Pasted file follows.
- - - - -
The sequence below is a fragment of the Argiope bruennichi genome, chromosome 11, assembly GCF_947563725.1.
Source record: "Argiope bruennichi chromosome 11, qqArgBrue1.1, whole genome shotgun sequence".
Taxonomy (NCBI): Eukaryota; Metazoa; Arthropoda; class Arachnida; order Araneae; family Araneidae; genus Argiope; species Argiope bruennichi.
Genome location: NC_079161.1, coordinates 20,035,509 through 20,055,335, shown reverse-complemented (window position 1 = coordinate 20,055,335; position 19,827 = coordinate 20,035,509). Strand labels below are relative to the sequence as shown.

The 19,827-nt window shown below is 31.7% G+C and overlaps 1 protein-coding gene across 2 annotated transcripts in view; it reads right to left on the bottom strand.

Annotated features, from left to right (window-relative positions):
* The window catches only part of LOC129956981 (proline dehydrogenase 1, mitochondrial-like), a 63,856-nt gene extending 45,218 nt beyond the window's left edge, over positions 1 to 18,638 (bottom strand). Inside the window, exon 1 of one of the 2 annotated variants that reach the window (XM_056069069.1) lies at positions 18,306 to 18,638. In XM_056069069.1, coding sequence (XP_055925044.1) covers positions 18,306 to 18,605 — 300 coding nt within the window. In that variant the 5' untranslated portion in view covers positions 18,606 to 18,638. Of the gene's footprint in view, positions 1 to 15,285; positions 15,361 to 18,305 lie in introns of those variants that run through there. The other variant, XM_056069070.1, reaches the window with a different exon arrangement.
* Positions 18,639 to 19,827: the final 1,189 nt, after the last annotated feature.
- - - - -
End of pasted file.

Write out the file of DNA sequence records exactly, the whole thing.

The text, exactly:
The sequence below is a fragment of the Argiope bruennichi genome, chromosome 11, assembly GCF_947563725.1.
Source record: "Argiope bruennichi chromosome 11, qqArgBrue1.1, whole genome shotgun sequence".
Taxonomy (NCBI): Eukaryota; Metazoa; Arthropoda; class Arachnida; order Araneae; family Araneidae; genus Argiope; species Argiope bruennichi.
Genome location: NC_079161.1, coordinates 20,035,509 through 20,055,335, shown reverse-complemented (window position 1 = coordinate 20,055,335; position 19,827 = coordinate 20,035,509). Strand labels below are relative to the sequence as shown.

The 19,827-nt window shown below is 31.7% G+C and overlaps 1 protein-coding gene across 2 annotated transcripts in view; it reads right to left on the bottom strand.

Annotated features, from left to right (window-relative positions):
* The window catches only part of LOC129956981 (proline dehydrogenase 1, mitochondrial-like), a 63,856-nt gene extending 45,218 nt beyond the window's left edge, over positions 1 to 18,638 (bottom strand). Inside the window, exon 1 of one of the 2 annotated variants that reach the window (XM_056069069.1) lies at positions 18,306 to 18,638. In XM_056069069.1, coding sequence (XP_055925044.1) covers positions 18,306 to 18,605 — 300 coding nt within the window. In that variant the 5' untranslated portion in view covers positions 18,606 to 18,638. Of the gene's footprint in view, positions 1 to 15,285; positions 15,361 to 18,305 lie in introns of those variants that run through there. The other variant, XM_056069070.1, reaches the window with a different exon arrangement.
* Positions 18,639 to 19,827: the final 1,189 nt, after the last annotated feature.